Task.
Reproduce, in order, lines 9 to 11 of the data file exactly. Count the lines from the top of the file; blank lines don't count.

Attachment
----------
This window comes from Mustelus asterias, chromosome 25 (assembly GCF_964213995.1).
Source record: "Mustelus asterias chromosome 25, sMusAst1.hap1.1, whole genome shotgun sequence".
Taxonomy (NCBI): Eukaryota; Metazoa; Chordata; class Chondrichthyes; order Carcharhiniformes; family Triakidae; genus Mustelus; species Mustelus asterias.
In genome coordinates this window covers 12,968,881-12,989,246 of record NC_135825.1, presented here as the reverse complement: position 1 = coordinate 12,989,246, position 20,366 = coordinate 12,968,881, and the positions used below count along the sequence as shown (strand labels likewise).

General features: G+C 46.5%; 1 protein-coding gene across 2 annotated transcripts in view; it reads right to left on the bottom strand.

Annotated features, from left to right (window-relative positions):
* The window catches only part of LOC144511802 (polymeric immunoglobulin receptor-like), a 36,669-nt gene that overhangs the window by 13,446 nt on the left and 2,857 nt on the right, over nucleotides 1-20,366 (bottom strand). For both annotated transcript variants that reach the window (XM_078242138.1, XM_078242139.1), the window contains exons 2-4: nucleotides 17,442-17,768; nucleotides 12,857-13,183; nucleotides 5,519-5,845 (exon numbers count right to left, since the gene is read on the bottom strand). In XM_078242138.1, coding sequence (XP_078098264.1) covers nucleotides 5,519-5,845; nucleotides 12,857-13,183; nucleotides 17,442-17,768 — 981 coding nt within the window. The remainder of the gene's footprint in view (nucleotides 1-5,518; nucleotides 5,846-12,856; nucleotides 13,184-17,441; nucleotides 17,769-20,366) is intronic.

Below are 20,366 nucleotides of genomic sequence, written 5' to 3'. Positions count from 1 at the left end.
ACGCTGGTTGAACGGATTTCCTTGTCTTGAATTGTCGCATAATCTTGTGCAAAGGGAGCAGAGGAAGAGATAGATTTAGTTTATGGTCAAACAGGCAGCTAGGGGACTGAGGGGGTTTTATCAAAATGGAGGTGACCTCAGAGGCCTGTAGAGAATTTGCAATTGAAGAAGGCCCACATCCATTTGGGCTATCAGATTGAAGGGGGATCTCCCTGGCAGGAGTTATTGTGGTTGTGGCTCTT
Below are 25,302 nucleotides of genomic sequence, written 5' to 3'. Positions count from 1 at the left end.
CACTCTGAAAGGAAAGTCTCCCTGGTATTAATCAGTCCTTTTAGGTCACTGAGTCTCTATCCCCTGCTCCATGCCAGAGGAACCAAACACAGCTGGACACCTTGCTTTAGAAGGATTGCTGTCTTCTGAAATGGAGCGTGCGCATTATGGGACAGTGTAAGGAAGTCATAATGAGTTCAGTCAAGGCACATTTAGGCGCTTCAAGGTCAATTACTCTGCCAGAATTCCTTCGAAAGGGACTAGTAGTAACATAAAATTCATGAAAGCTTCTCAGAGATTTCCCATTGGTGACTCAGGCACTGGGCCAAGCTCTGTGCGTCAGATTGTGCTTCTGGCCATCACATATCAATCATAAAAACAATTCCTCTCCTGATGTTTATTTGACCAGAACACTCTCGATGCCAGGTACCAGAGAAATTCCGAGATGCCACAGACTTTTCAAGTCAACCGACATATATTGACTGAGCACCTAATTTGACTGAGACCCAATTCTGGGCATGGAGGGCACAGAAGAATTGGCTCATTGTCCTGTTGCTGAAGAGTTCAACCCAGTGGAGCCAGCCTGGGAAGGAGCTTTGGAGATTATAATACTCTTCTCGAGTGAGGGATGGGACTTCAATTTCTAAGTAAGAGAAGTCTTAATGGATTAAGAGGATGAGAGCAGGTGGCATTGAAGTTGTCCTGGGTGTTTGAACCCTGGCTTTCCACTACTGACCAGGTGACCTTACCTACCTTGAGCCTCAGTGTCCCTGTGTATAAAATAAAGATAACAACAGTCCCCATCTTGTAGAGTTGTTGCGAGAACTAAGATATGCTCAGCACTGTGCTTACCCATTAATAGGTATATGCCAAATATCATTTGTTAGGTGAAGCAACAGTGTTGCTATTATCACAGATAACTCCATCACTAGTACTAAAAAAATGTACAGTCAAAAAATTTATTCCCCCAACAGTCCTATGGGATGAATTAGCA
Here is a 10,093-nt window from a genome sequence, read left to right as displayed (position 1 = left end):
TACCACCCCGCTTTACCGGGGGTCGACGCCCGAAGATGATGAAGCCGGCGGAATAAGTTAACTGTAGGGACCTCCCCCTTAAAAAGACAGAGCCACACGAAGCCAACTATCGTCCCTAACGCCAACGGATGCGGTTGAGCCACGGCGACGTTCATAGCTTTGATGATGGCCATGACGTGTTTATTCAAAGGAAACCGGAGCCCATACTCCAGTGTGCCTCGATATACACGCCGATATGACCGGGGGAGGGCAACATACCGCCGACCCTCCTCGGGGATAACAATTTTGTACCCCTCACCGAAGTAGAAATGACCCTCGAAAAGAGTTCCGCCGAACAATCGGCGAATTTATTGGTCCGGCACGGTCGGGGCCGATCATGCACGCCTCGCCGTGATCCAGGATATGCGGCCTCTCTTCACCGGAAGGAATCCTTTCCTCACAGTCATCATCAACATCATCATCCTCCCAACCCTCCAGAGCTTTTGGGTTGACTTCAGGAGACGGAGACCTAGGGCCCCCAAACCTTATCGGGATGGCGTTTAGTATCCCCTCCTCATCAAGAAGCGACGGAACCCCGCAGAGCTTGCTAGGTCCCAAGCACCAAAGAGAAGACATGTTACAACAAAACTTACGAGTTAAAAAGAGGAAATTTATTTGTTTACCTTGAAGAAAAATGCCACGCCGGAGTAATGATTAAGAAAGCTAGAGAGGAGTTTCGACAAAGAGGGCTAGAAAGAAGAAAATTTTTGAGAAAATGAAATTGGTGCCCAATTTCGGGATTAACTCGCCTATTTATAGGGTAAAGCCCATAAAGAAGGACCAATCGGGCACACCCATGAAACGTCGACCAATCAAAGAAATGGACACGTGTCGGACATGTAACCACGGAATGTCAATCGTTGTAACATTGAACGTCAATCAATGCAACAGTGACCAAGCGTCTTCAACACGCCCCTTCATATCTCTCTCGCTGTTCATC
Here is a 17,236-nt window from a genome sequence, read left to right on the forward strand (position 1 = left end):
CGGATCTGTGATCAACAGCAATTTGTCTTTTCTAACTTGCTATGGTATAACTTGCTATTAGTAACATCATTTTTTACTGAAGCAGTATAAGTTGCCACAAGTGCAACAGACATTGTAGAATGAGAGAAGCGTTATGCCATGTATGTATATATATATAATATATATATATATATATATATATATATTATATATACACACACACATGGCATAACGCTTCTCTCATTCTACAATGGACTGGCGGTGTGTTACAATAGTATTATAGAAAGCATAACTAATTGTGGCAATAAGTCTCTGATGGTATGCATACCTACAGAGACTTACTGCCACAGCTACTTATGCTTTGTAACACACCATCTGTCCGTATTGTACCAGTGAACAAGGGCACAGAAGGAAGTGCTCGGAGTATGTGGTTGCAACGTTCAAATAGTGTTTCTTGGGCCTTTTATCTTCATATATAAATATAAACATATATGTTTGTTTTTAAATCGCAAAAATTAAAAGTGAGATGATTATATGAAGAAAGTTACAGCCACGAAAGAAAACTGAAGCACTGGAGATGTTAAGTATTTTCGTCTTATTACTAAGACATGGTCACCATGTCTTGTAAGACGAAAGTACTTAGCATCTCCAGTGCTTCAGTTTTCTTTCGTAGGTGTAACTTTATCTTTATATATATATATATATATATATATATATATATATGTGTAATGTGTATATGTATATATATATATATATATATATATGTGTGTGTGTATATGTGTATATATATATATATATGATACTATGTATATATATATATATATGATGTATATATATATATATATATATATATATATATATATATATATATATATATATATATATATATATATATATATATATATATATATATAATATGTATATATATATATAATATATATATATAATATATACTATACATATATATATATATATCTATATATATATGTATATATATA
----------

ACGCTGGTTGAACGGATTTCCTTGTCTTGAATTGTCGCATAATCTTGTGCAAAGGGAGCAGAGGAAGAGATAGATTTAGTTTATGGTCAAACAGGCAGCTAGGGGACTGAGGGGGTTTTATCAAAATGGAGGTGACCTCAGAGGCCTGTAGAGAATTTGCAATTGAAGAAGGCCCACATCCATTTGGGCTATCAGATTGAAGGGGGATCTCCCTGGCAGGAGTTATTGTGGTTGTGGCTCTT
Below are 25,302 nucleotides of genomic sequence, written 5' to 3'. Positions count from 1 at the left end.
CACTCTGAAAGGAAAGTCTCCCTGGTATTAATCAGTCCTTTTAGGTCACTGAGTCTCTATCCCCTGCTCCATGCCAGAGGAACCAAACACAGCTGGACACCTTGCTTTAGAAGGATTGCTGTCTTCTGAAATGGAGCGTGCGCATTATGGGACAGTGTAAGGAAGTCATAATGAGTTCAGTCAAGGCACATTTAGGCGCTTCAAGGTCAATTACTCTGCCAGAATTCCTTCGAAAGGGACTAGTAGTAACATAAAATTCATGAAAGCTTCTCAGAGATTTCCCATTGGTGACTCAGGCACTGGGCCAAGCTCTGTGCGTCAGATTGTGCTTCTGGCCATCACATATCAATCATAAAAACAATTCCTCTCCTGATGTTTATTTGACCAGAACACTCTCGATGCCAGGTACCAGAGAAATTCCGAGATGCCACAGACTTTTCAAGTCAACCGACATATATTGACTGAGCACCTAATTTGACTGAGACCCAATTCTGGGCATGGAGGGCACAGAAGAATTGGCTCATTGTCCTGTTGCTGAAGAGTTCAACCCAGTGGAGCCAGCCTGGGAAGGAGCTTTGGAGATTATAATACTCTTCTCGAGTGAGGGATGGGACTTCAATTTCTAAGTAAGAGAAGTCTTAATGGATTAAGAGGATGAGAGCAGGTGGCATTGAAGTTGTCCTGGGTGTTTGAACCCTGGCTTTCCACTACTGACCAGGTGACCTTACCTACCTTGAGCCTCAGTGTCCCTGTGTATAAAATAAAGATAACAACAGTCCCCATCTTGTAGAGTTGTTGCGAGAACTAAGATATGCTCAGCACTGTGCTTACCCATTAATAGGTATATGCCAAATATCATTTGTTAGGTGAAGCAACAGTGTTGCTATTATCACAGATAACTCCATCACTAGTACTAAAAAAATGTACAGTCAAAAAATTTATTCCCCCAACAGTCCTATGGGATGAATTAGCA